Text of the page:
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The Sex Life of the Screwworm Fly: How an Odd-Sounding Study Saved Ranchers Billions

Raymond C. Bushland (standing) and Edward F. Knipling (seated at microscope). Photo courtesy of World Food Prize Foundation.

Providing scientists with funding to spend hours watching flies in breeding cages might seem like a waste of money. And in fact, Raymond C. Bushland and Edward F. Knipling, were often ridiculed, and were the butt of many jokes. But we’re lucky they persisted, because their work has eradicated the screwworm fly from North and Central America, saving ranchers about $1.8 billion a year. Their research is also giving us a way to fight the mosquitoes that carry the Zika virus.

As described in the video below, the screwworm fly is a nasty pest. The female lays its eggs in even the smallest wounds, or the navels of newborn calves. When the eggs hatch as maggots, they begin feeding within the animal’s wound, literally eating it alive. A full-grown cow can be killed in less than two weeks.

What Bushland and Knipling discovered from their hours of watching the breeding screwworm flies was that the female was monogamous, mating with only one male. The males on the other hand were “promiscuous in the extreme.” The two thought that if they could sterilize the males and release them into the wild, they could breed with wild females who would waste their one breeding experience on an infertile male. Over time, they believed they could make screwworm flies exterminate themselves.

The problem was figuring out how to sterilize enough flies. The answer came from noble laureate Hermann J. Muller. Muller was studying the genetic effects of radiation and had published an article showing that exposure to radiation rendered fruit flies sterile. To see if it would work on screwworm flies, Bushland convinced a friend at an Army hospital to let them use the hospital’s x-ray machine. Sure enough, the x-rayed flies were sterilized. Their first test in the wild, the small island of Curaçao, started in 1954. The dropped millions of irradiated male screwworms from airplanes, and by 1955, the fly was eradicated from the island.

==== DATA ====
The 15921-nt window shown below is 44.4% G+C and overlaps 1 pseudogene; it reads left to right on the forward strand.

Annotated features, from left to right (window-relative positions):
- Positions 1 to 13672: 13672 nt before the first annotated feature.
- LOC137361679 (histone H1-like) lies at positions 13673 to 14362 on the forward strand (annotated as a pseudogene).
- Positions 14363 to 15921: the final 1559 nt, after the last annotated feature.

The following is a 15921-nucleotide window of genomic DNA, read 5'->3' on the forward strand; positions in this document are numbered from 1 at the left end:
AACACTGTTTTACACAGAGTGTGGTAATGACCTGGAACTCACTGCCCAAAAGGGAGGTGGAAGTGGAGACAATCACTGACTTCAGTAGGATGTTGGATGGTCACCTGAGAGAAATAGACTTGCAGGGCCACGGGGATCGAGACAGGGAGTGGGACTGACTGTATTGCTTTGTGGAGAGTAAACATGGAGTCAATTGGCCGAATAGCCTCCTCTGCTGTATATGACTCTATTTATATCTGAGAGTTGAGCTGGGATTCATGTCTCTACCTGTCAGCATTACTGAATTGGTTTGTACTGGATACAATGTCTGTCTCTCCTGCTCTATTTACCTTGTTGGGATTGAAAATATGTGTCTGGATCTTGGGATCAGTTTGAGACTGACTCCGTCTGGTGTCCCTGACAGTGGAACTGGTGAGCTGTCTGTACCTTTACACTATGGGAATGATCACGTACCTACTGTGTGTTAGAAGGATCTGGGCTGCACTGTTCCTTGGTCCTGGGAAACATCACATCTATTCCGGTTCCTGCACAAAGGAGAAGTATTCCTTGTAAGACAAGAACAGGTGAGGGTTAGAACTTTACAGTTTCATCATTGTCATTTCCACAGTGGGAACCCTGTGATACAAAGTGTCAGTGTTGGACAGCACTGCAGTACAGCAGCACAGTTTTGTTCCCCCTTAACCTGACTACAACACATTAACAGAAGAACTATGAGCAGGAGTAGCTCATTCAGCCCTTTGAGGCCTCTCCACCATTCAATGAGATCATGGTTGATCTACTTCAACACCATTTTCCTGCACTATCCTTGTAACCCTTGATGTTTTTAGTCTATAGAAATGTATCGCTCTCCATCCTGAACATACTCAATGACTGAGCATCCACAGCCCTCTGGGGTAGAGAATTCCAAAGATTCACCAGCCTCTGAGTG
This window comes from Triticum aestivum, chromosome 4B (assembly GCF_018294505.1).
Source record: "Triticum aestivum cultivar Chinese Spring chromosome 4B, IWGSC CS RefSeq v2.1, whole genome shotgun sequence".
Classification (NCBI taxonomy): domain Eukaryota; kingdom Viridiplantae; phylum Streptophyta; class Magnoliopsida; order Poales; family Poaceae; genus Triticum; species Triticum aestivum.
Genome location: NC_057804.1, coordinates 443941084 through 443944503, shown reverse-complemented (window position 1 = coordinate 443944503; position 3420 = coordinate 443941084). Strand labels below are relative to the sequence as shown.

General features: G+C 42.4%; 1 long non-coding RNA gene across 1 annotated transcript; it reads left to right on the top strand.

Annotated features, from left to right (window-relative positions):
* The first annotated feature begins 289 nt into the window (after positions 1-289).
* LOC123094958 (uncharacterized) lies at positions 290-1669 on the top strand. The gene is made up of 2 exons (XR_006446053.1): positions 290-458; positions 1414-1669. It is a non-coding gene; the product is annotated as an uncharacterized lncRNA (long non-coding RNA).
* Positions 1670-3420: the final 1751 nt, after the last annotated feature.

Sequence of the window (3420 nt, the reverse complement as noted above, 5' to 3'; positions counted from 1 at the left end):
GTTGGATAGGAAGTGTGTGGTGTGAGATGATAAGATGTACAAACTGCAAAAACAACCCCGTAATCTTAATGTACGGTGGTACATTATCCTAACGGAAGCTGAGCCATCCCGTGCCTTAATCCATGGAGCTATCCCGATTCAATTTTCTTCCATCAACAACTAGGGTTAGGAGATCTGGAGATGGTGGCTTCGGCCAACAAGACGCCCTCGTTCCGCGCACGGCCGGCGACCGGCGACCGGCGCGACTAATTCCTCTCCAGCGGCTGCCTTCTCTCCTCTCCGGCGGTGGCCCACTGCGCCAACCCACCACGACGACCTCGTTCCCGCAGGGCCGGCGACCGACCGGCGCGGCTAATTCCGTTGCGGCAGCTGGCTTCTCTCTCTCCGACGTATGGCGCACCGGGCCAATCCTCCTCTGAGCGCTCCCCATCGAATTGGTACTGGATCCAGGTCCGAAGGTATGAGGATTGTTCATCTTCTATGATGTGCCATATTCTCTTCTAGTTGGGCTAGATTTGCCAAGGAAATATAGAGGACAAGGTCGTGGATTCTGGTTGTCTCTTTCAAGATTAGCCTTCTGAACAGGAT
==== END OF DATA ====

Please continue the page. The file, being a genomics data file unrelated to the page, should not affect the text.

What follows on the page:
With the support of local cattlemen’s associations and state and federal governments, the sterile insect technique was used to eliminate the screwworm fly east of the Mississippi, and by 1966 it was completely eradicated from the United States. By 2006 it was eradicated down to Panama. As you’ll see in the video, there is barrier zone of sterile flies maintained there to prevent wild screwworm flies from South America from reinfesting Central and North America.

In 2016, Bushland and Knipling were posthumously honored with the Golden Goose Award. The award honors scientists whose work may have been considered silly, odd or obscure but that has resulted in great societal benefits. As the steering committee notes in saluting the two scientists:

Raymond C. Bushland (left) and Edward F. Knipling receiving Hoblitzelle National Award for Agriculture. Photo courtesy of World Food Prize Foundation.

The “sex life of the screwworm” has been a favorite target for some Members of Congress eager to talk to their constituents about “Washington waste.” And the story has had an amazingly long shelf-life. It has been variously attacked or used in the defense of silly-sounding research regularly since the 1950s.

Yet by helping to eradicate the screwworm, Knipling, Bushland and their colleagues have saved the U.S. livestock industry billions of dollars over the last 50-plus years. For U.S. consumers, this has translated into an estimated 5 percent reduction in the price of beef at the supermarket. And for others in less developed parts of the world, the pest control technique they pioneered is a crucial component of food security and public health.

Today, the technique and variations of it hold promise for controlling disease-carrying mosquitoes. The international screwworm eradication program is a classic example of odd-sounding basic science producing enormous returns.”

Not bad for an investment in research of $250,000 spread over three decades!

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Kathy Voth
Kathy Voth
I am the founder, editor and publisher of On Pasture, now retired. My career spanned 40 years of finding creative solutions to problems, and sharing ideas with people that encouraged them to work together and try new things. From figuring out how to teach livestock to eat weeds, to teaching range management to high schoolers, outdoor ed graduation camping trips with fifty 6th graders at a time, building firebreaks with a 130-goat herd, developing the signs and interpretation for the Storm King Fourteen Memorial trail, receiving the Conservation Service Award for my work building the 150-mile mountain bike trail from Grand Junction, Colorado to Moab, Utah...well, the list is long so I'll stop with, I've had a great time and I'm very grateful.


  1. Thank you very much for the great article. I saw one, just one, last year and none this year. Science at it’s finest! walk in beauty

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